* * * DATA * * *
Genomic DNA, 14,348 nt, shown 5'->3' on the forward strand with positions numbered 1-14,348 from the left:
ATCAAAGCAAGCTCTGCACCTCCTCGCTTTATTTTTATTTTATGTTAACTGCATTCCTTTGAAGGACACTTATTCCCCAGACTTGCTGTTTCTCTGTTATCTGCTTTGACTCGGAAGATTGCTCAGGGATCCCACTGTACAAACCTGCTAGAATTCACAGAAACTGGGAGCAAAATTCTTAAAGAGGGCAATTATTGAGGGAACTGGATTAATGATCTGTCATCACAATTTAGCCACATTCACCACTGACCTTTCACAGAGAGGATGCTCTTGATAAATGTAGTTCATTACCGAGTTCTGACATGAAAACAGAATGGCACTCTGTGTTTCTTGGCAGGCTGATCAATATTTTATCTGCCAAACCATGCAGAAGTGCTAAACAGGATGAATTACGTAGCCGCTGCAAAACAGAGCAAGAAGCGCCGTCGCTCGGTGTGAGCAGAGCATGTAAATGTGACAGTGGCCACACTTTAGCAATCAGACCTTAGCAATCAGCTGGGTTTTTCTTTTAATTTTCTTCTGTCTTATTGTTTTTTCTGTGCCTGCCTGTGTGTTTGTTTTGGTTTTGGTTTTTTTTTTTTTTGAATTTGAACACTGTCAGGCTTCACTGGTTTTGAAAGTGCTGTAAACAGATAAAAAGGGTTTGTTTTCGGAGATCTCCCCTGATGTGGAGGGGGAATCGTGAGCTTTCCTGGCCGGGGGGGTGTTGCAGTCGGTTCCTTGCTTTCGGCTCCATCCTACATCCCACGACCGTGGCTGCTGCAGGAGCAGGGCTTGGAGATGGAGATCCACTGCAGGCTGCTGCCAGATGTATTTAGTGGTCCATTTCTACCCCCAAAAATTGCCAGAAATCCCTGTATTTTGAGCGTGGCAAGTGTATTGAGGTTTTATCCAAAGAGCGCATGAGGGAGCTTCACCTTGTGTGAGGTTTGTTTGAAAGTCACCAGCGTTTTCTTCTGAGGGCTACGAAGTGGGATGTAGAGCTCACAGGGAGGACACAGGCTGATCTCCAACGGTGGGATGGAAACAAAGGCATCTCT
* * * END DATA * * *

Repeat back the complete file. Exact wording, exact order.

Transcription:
Genomic DNA, 14,348 nt, shown 5'->3' on the forward strand with positions numbered 1-14,348 from the left:
ATCAAAGCAAGCTCTGCACCTCCTCGCTTTATTTTTATTTTATGTTAACTGCATTCCTTTGAAGGACACTTATTCCCCAGACTTGCTGTTTCTCTGTTATCTGCTTTGACTCGGAAGATTGCTCAGGGATCCCACTGTACAAACCTGCTAGAATTCACAGAAACTGGGAGCAAAATTCTTAAAGAGGGCAATTATTGAGGGAACTGGATTAATGATCTGTCATCACAATTTAGCCACATTCACCACTGACCTTTCACAGAGAGGATGCTCTTGATAAATGTAGTTCATTACCGAGTTCTGACATGAAAACAGAATGGCACTCTGTGTTTCTTGGCAGGCTGATCAATATTTTATCTGCCAAACCATGCAGAAGTGCTAAACAGGATGAATTACGTAGCCGCTGCAAAACAGAGCAAGAAGCGCCGTCGCTCGGTGTGAGCAGAGCATGTAAATGTGACAGTGGCCACACTTTAGCAATCAGACCTTAGCAATCAGCTGGGTTTTTCTTTTAATTTTCTTCTGTCTTATTGTTTTTTCTGTGCCTGCCTGTGTGTTTGTTTTGGTTTTGGTTTTTTTTTTTTTTGAATTTGAACACTGTCAGGCTTCACTGGTTTTGAAAGTGCTGTAAACAGATAAAAAGGGTTTGTTTTCGGAGATCTCCCCTGATGTGGAGGGGGAATCGTGAGCTTTCCTGGCCGGGGGGGTGTTGCAGTCGGTTCCTTGCTTTCGGCTCCATCCTACATCCCACGACCGTGGCTGCTGCAGGAGCAGGGCTTGGAGATGGAGATCCACTGCAGGCTGCTGCCAGATGTATTTAGTGGTCCATTTCTACCCCCAAAAATTGCCAGAAATCCCTGTATTTTGAGCGTGGCAAGTGTATTGAGGTTTTATCCAAAGAGCGCATGAGGGAGCTTCACCTTGTGTGAGGTTTGTTTGAAAGTCACCAGCGTTTTCTTCTGAGGGCTACGAAGTGGGATGTAGAGCTCACAGGGAGGACACAGGCTGATCTCCAACGGTGGGATGGAAACAAAGGCATCTCT